An average couple will have between 30 to 50 significant arguments a year, “significant” meaning an encounter that departs sharply from norms of civil dialogue, would be uncomfortable to film and show friends, and might involve screaming, rolled eyes, histrionic accusations, and slammed doors.
Given the intensity of the distress that arguments cause us, we could expect modern societies to have learned to devote a great deal of attention and resources to understanding why they happen and how we might more effectively defuse or untangle them. We might expect there to be school and college courses on how to manage arguments successfully and official targets for reducing their incidence.
But there are some strong reasons for our collective neglect. The first is that our culture, strongly shaped by the philosophy and cultural movement of Romanticism, sentimentally implies that there might be a necessary connection between true passion and a fiery temper. It can seem as if fighting and hurling insults might be signs, not of immaturity and a woeful incapacity for self-control, but of an admirable intensity of desire and strength of commitment.
Romanticism also conspires to suggest that arguments might be part of the natural weather of relationships and could never therefore be fairly analyzed through reason or dismantled with logic. Only a pedant would seek to think through an argument, as opposed to letting it run its sometimes troubling and rowdy but ultimately always necessary course.
At a more intimate level, it may be that we cannot quite face what arguments show us about ourselves, presenting an unbearable insult to our self-love. Once the argument is over, the viciousness, self-pity, and pettiness on display are repulsive to think about and so we artfully pretend to ourselves and our partner that what happened last night must have been a peculiar aberration, best passed over in silence from the calmer perspective of dawn.
We are further stymied in our investigations because there is so little public evidence that a version of what occurs in our union might unfold in everyone else’s as well. Out of shame and a desire to seem normal, we collectively shield each other from the reality of relationships—and then imagine that our behavior must be uniquely savage and childish and therefore incapable of redemption or analysis. We miss out on a chance to improve because we take ourselves to be the mad exceptions.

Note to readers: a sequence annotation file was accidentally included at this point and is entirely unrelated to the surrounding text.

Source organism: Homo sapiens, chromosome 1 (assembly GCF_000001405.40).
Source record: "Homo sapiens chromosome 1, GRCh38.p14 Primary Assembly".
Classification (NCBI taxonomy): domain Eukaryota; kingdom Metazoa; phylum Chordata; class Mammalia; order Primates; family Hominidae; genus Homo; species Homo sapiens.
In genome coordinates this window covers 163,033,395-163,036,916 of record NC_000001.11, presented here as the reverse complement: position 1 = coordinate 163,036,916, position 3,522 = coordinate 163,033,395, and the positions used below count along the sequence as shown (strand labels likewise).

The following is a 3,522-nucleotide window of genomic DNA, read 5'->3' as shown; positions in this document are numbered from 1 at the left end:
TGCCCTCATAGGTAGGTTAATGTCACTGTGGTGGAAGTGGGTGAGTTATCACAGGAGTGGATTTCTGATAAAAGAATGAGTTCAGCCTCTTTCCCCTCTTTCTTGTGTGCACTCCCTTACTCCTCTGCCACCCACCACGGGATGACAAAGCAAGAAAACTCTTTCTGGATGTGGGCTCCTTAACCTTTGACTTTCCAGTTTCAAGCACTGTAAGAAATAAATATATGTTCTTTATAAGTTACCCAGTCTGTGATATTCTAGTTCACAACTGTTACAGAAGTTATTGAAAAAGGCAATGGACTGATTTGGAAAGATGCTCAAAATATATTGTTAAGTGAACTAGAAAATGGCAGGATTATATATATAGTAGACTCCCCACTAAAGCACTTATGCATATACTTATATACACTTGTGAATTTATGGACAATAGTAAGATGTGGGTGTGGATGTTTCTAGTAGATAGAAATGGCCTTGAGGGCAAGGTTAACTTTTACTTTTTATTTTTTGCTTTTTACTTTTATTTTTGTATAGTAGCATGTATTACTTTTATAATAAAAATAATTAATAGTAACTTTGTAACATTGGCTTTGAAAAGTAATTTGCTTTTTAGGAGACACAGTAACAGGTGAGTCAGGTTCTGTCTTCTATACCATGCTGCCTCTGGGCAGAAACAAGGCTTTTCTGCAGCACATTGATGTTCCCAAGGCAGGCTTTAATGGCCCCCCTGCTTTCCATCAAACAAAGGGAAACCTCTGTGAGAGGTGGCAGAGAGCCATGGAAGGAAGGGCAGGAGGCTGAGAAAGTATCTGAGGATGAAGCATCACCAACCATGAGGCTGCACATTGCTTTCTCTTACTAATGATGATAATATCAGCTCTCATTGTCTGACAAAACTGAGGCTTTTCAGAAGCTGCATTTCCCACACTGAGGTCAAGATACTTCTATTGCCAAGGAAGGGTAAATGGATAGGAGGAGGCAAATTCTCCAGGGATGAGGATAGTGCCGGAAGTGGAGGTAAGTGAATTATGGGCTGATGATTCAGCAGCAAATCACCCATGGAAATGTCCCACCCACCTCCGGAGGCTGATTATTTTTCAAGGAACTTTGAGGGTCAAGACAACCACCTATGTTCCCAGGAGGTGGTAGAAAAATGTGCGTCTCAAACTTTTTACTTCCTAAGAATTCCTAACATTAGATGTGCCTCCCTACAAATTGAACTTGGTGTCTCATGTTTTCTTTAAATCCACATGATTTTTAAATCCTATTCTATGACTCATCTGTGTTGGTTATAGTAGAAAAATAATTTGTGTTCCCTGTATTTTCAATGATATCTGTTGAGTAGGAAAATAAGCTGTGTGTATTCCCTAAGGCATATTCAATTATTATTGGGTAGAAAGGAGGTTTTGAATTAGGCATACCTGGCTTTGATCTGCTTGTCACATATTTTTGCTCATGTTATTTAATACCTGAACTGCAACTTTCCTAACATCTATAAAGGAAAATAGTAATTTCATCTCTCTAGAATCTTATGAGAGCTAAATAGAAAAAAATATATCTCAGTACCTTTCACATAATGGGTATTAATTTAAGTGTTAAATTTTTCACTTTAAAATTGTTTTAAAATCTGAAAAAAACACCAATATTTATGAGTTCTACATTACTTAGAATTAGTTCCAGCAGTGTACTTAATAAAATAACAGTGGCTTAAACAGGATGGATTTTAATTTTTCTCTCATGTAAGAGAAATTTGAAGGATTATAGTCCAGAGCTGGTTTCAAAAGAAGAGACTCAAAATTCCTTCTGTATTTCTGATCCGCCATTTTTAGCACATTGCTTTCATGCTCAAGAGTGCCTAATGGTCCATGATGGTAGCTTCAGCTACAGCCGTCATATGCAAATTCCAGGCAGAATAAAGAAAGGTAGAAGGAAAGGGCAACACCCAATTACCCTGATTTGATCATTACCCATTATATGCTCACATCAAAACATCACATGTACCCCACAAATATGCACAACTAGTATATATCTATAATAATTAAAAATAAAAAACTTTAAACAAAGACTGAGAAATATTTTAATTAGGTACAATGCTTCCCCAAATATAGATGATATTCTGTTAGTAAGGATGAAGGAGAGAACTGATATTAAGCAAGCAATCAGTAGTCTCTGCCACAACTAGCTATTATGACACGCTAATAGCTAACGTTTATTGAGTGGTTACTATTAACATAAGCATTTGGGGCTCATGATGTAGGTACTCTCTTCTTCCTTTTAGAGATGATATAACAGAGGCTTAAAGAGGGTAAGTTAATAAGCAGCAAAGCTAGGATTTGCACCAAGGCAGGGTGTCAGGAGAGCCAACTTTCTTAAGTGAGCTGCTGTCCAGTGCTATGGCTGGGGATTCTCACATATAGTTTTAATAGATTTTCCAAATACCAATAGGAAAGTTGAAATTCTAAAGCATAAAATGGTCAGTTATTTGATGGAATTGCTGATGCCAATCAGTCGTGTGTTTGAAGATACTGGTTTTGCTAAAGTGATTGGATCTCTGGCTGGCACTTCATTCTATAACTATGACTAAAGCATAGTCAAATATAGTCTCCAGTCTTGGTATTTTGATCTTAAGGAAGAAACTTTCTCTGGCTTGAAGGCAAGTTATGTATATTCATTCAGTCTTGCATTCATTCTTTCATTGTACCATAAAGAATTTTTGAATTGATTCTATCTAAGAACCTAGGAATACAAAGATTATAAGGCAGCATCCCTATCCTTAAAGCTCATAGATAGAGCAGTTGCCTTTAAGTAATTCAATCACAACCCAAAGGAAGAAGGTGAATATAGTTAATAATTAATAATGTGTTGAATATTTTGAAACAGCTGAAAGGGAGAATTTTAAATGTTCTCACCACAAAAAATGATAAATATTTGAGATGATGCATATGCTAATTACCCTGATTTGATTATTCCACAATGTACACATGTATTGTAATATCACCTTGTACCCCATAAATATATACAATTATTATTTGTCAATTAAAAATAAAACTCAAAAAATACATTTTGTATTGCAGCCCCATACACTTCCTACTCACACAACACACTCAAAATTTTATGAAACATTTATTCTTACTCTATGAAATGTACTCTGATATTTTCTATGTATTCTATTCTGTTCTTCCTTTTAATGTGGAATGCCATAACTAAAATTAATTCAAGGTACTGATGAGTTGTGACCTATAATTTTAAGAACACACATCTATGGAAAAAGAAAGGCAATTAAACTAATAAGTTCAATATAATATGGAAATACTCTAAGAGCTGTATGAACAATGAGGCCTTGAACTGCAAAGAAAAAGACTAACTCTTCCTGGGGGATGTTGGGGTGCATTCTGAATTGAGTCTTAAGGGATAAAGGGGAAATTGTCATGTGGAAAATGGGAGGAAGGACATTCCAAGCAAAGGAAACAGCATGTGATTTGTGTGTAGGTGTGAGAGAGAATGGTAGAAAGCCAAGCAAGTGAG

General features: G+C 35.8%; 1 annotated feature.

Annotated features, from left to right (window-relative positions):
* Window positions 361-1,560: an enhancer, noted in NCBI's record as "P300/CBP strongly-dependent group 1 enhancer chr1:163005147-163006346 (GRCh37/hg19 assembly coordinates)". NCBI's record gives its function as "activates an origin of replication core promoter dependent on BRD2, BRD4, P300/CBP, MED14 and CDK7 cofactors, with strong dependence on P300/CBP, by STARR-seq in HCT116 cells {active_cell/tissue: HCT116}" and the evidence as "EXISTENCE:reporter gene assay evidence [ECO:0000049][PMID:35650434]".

None of this needs to be the case. We argue badly and regularly principally because we lack an education in how to teach others who we are. Beneath the surface of almost every argument lies a forlorn attempt by two people to get the other to see, acknowledge, and respond to their emotional reality and sense of justice. Beyond the invective is a longing that our partner should witness, understand, and endorse some crucial element of our own experience.
A bad argument is a failed endeavor to communicate, which perversely renders the underlying message we seek to convey ever less visible. It is our very desperation that undermines us and ushers in the unreasonableness that prevents whatever point we lay claim to from making its way across. We argue in an ugly way because, in our times of distress, we lose access to all better methods of explaining our fears, frustrated hopes, needs, concerns, excitements, and convictions. And we do this principally because we are so scared that we may have ruined our lives by being in a relationship with someone who cannot fathom the inner movements of our souls. We would do things so much better if only we cared a little less.
We don’t, therefore, end up in bitter arguments because we are fundamentally brutish or resolutely demented, but because we are at once so invested and yet so incapable. It is the untutored force of our wish to communicate that impedes our steady ability to do so.
And yet, though arguments may be destructive, avoiding points of conflict isn’t straightforwardly the answer either. An argument is about something, so its content needs eventually to be faced up to if a relationship is to survive. The priority is not so much to skirt points of contention as to learn to handle them in less counterproductively vindictive and more gently strategic ways.
Some of the reason why we argue so much and so repetitively is that we aren’t guided to spot the similarities that run through our arguments; we do not have to hand an easy typology of squabbles that could be to domestic conflict what an encyclopedia of birds is to an ornithologist.
Though fights can from the outside look generic, with similar displays of agitation and aggression, we should come to recognize the very distinct kinds of arguments in operation. By examining them in turn, we may gradually assemble an understanding of some of the obstacles we face, and greet moments of dissent with a little less surprise and rather more tolerance and humorous recognition. We will be reminded once more that love is a skill, not an emotion.
Edited excerpt from The School of Life: An Emotional Education, introduced by Alain de Botton, The School of Life Press. © The School of Life, publication September 2019.
The School of Life , introduced by Alain de Botton, is a compendium of writings from The School of Life Press bringing together a decade of research on emotional intelligence. Founded in 2008, The School of Life is based in 10 branches worldwide, and applies the principles of philosophy, psychology and culture to day-to-day life through films, workshops, books and gifts. Alain de Botton has helped bring accessible philosophy to millions of people through his bestselling books, including How Proust Can Change Your Life and The Consolations of Philosophy.
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